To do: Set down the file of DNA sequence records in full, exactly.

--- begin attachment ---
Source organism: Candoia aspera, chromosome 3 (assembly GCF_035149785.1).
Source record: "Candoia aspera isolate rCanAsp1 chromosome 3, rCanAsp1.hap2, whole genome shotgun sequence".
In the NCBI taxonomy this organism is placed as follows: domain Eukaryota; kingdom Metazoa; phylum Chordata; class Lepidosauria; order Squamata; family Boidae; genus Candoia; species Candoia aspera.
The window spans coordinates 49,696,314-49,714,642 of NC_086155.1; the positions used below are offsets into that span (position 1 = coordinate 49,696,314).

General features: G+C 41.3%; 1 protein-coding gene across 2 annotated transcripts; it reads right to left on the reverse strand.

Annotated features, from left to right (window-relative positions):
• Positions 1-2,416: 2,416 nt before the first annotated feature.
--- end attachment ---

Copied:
Source organism: Candoia aspera, chromosome 3 (assembly GCF_035149785.1).
Source record: "Candoia aspera isolate rCanAsp1 chromosome 3, rCanAsp1.hap2, whole genome shotgun sequence".
In the NCBI taxonomy this organism is placed as follows: domain Eukaryota; kingdom Metazoa; phylum Chordata; class Lepidosauria; order Squamata; family Boidae; genus Candoia; species Candoia aspera.
The window spans coordinates 49,696,314-49,714,642 of NC_086155.1; the positions used below are offsets into that span (position 1 = coordinate 49,696,314).

General features: G+C 41.3%; 1 protein-coding gene across 2 annotated transcripts; it reads right to left on the reverse strand.

Annotated features, from left to right (window-relative positions):
• Positions 1-2,416: 2,416 nt before the first annotated feature.